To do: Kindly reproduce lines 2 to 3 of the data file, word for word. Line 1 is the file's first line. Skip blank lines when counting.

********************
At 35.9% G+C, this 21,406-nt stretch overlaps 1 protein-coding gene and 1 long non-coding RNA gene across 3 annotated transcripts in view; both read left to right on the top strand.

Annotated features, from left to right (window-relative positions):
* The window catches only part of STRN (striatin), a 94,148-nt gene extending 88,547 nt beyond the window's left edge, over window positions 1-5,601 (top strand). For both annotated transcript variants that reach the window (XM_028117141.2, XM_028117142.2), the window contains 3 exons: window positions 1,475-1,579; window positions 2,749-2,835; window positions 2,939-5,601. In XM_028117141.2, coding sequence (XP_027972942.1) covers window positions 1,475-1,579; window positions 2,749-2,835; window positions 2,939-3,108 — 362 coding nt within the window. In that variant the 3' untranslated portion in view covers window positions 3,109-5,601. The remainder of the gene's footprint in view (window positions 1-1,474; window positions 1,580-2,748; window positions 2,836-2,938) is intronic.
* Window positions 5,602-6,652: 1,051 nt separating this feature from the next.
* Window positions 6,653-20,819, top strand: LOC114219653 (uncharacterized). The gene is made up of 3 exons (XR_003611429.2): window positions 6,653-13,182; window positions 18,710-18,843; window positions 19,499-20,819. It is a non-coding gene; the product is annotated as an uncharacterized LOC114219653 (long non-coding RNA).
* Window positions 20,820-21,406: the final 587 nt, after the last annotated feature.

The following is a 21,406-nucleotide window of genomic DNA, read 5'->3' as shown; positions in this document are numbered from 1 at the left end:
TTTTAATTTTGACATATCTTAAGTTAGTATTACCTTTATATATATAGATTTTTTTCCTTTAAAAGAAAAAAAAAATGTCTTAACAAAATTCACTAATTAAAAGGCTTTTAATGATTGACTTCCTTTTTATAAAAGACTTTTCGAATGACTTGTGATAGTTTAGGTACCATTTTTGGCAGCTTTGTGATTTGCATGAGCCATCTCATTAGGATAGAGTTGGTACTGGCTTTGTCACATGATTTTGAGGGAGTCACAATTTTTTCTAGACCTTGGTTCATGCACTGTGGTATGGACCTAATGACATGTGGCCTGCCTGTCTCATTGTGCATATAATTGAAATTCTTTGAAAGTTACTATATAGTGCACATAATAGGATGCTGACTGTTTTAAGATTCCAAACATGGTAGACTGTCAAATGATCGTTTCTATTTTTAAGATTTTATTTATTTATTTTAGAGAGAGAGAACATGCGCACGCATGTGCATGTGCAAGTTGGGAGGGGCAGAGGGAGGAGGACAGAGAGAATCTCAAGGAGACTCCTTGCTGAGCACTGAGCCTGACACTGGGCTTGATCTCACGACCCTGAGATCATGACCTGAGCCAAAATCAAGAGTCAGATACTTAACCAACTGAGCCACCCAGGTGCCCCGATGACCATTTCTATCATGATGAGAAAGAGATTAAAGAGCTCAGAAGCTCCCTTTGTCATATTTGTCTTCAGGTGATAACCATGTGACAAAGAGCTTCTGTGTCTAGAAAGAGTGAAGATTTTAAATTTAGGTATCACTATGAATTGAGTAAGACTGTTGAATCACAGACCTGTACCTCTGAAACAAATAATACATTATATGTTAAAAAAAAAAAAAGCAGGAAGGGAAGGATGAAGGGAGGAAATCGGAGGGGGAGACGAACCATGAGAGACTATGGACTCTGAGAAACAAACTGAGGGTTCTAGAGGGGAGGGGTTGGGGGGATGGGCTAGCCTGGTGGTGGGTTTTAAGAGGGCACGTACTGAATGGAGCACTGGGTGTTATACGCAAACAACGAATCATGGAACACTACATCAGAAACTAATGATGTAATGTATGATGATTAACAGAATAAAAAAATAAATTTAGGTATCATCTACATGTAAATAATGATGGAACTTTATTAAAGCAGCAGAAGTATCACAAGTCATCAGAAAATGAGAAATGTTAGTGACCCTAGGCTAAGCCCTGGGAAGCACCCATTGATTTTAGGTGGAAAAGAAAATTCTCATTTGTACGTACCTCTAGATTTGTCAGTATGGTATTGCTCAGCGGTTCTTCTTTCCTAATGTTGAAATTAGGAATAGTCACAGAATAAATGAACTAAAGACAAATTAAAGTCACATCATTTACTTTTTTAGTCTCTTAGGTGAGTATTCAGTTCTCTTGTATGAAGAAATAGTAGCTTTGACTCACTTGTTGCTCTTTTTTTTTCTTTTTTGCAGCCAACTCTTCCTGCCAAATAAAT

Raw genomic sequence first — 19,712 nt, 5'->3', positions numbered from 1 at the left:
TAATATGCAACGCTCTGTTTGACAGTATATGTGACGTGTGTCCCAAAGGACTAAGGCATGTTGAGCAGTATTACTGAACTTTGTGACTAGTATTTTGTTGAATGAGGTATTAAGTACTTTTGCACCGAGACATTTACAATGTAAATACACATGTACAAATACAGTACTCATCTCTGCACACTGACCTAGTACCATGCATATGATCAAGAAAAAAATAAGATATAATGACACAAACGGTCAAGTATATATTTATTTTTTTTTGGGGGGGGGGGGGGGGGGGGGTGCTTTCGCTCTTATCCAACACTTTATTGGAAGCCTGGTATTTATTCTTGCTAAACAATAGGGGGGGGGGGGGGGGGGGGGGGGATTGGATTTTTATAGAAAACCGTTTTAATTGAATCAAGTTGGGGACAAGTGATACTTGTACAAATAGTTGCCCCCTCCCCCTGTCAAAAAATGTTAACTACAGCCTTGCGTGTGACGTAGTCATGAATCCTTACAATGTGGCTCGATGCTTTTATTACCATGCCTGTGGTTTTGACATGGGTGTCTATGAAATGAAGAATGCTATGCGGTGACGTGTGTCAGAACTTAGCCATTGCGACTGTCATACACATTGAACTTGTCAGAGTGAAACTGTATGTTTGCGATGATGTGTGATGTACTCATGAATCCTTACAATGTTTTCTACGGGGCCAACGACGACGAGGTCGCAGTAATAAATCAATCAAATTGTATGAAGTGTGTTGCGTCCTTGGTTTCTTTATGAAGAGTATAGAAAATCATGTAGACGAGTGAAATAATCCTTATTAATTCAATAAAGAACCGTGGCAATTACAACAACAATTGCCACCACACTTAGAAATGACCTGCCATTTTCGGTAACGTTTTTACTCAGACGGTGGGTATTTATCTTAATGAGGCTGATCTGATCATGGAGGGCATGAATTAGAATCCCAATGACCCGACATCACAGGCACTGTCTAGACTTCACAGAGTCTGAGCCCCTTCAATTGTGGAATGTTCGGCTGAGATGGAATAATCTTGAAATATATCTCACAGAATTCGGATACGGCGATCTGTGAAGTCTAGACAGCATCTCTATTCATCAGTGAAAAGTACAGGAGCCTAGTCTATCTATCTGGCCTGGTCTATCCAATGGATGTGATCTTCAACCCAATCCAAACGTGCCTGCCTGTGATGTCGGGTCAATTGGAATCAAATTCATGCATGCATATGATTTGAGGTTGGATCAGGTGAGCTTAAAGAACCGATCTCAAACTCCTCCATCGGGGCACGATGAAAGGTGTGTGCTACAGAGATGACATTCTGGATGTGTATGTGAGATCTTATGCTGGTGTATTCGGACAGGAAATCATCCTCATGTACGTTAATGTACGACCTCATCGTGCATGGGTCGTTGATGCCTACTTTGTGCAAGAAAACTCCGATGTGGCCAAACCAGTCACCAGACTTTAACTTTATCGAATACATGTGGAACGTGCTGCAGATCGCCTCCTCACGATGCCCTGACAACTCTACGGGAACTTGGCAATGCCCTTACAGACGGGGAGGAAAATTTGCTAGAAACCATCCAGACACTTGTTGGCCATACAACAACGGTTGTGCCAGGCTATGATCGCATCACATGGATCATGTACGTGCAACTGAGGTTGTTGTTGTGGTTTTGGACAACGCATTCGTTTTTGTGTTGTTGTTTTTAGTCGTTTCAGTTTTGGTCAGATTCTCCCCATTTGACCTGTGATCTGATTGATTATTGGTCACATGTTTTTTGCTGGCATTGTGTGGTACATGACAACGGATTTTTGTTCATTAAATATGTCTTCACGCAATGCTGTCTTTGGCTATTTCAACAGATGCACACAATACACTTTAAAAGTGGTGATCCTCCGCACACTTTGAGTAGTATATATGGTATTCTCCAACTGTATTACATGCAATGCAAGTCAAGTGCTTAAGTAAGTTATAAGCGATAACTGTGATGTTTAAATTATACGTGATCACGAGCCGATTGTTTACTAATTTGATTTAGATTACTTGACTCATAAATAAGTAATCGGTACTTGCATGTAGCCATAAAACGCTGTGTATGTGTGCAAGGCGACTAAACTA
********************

Annotated features, from left to right (window-relative positions):
* The window catches only part of STRN (striatin), a 94,148-nt gene extending 88,547 nt beyond the window's left edge, over window positions 1-5,601 (top strand). For both annotated transcript variants that reach the window (XM_028117141.2, XM_028117142.2), the window contains 3 exons: window positions 1,475-1,579; window positions 2,749-2,835; window positions 2,939-5,601. In XM_028117141.2, coding sequence (XP_027972942.1) covers window positions 1,475-1,579; window positions 2,749-2,835; window positions 2,939-3,108 — 362 coding nt within the window. In that variant the 3' untranslated portion in view covers window positions 3,109-5,601. The remainder of the gene's footprint in view (window positions 1-1,474; window positions 1,580-2,748; window positions 2,836-2,938) is intronic.